August 20, 2004

Richard Yates

I’ve written five novels. Working on my sixth. The first novel was a deliberate rip-off of my favorite writer, then and probably now, Richard Yates--namely, The Easter Parade. I picked up a copy of his stories, Eleven Kinds of Loneliness, off my parents’ bookshelf. Eighteen years old and lonely, the title spoke to me.

I get perplexed and even offended when people describe Richard Yates’ writing as spare. I think Richard Ford said something like this in a recent introduction to his stories. The man knew everything that was going on with a person’s mind, hands, and body. It can be brutal at times--showing how fragile and hysterical people can be. It was no wonder Yates was an alcoholic. To him every conversation must have seemed like a symphony of nerves and repression. He needed to drink to drown out all those voices. It’s not surprising that he looks like Zeus in his photographs. Though he looked more and more gaunt as time went on. He was a chronic smoker as well. I think he died of emphysema. Actually, he died as I was writing him a fan letter--the first and only time I’ve done that.

It’s common for a first effort to steal from another writer. In fact, it’s necessary. I found out that I could put 200 or so pages together, and I liked doing it. My father is a writer as well, a screenwriter and a novelist. Throughout high school: punk rock, alienated, thinking about killing myself, but not ambitious enough to do it--I rebelled against my father, which meant rebelling against books and writing.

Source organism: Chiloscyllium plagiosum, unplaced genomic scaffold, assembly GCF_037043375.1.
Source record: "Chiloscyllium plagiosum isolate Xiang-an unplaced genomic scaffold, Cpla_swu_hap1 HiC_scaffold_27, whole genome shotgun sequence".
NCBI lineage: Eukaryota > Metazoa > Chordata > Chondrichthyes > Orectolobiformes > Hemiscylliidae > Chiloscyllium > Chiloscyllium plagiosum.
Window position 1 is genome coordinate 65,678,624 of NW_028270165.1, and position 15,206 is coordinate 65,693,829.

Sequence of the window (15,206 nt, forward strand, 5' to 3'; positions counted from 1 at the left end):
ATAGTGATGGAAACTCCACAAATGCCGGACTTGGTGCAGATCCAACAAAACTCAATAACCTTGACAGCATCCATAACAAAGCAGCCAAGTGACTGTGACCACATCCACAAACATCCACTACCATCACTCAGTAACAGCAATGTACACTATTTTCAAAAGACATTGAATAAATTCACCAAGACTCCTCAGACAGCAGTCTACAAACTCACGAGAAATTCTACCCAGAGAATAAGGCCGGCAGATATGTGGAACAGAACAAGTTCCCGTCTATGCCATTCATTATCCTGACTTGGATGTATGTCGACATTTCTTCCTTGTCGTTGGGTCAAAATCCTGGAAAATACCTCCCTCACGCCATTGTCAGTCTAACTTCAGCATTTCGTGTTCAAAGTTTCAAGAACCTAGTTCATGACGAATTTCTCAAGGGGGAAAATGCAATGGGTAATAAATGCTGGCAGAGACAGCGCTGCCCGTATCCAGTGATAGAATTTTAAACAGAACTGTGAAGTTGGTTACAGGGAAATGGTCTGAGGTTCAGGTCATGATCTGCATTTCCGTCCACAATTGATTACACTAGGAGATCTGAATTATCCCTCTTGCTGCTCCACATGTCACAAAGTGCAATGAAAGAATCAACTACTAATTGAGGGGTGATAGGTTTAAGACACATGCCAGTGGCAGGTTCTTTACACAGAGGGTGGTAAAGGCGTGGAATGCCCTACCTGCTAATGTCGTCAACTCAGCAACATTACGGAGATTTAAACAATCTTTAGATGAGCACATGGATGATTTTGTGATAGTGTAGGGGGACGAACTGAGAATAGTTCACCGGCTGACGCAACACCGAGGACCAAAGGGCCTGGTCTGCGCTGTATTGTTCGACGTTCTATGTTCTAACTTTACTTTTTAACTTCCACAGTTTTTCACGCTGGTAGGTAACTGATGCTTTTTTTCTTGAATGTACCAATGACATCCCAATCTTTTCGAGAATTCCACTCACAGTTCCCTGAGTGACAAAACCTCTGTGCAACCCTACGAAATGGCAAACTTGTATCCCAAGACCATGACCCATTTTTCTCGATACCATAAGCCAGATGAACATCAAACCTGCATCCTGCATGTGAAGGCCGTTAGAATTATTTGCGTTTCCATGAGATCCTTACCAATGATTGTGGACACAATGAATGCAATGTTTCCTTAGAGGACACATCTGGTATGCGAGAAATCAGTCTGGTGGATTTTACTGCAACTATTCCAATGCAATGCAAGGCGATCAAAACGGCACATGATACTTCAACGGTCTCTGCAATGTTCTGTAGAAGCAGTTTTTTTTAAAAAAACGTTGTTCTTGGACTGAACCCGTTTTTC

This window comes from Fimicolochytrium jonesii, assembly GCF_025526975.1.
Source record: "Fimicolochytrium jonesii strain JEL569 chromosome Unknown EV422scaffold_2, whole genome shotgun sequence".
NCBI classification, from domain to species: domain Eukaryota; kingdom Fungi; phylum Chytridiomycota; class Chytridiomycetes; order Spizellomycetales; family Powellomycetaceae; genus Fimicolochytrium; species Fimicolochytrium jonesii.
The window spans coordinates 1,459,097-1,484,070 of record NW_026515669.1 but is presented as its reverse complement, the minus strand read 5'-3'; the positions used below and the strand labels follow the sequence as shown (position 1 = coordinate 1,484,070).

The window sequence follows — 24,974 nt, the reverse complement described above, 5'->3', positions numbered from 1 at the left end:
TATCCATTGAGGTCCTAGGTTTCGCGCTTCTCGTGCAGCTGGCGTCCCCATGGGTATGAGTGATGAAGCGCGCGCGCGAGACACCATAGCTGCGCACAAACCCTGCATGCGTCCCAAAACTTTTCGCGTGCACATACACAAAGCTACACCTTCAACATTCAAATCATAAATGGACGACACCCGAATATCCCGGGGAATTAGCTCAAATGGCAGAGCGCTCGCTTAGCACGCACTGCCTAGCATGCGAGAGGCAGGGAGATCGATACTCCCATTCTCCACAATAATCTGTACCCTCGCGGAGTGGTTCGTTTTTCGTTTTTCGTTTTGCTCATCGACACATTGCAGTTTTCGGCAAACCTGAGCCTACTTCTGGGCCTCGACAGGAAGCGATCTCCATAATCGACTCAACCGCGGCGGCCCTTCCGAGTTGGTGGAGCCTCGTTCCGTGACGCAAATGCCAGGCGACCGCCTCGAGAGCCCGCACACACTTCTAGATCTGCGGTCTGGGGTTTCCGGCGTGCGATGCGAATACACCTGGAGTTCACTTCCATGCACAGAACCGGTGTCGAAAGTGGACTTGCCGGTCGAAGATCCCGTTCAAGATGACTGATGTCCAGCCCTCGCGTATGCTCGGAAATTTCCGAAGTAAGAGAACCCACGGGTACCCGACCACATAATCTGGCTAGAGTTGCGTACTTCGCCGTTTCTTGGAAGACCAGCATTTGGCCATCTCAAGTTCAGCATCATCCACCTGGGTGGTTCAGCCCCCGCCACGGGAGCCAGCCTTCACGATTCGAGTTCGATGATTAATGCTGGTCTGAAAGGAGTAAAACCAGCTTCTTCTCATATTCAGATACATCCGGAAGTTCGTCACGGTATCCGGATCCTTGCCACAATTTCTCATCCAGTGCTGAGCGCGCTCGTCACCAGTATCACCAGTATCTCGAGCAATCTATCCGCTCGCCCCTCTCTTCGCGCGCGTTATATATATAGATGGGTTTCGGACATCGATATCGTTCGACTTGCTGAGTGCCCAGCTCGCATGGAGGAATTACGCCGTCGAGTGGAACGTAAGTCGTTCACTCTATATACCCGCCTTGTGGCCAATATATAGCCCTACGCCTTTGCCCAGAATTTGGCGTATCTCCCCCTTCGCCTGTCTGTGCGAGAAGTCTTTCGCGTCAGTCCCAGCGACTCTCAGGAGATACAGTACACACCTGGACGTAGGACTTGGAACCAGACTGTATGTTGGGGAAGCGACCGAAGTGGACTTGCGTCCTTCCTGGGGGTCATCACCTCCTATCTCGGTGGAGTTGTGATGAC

Picking up Yates was what broke me of the adolescent spell. Jesus Christ, I thought. If this is possible with fiction then, you know, this is what I want to do. It was the most honest writing I had ever seen. Reading Yates was my epiphany.

The novel I wrote, called "Camera Shy," was about two women, sisters--one a blue-collar wife, the other a semi-professional Manhattan type. They were basically Yates’ Grimes sisters. When I finished the novel, I was riding high and proud. I had dinner with some girl--this was in college--and told her the plot. She replied, "Oh, so it’s about hysterical women." A stupidly PC moment. I have an unreliable memory but this sentence has stuck with me.

Yates was cursed by the fact that his first novel was his best, Revolutionary Road. I am still waiting to be as good as him. I dream of having his objectivity.


Anonymous said...

i've always wanted ot be a writer, i believe i can write well. i wrote a story once that every time i read, it makes me cry & i can't believe i could put such words onto paper. but, we all have talents, & if i only have that one talent, it's wasted on me. how could i ever become a writer. no-one praises me. my parents don't agree with it being a "real profession". who knows who to please anymore.

xo. war.

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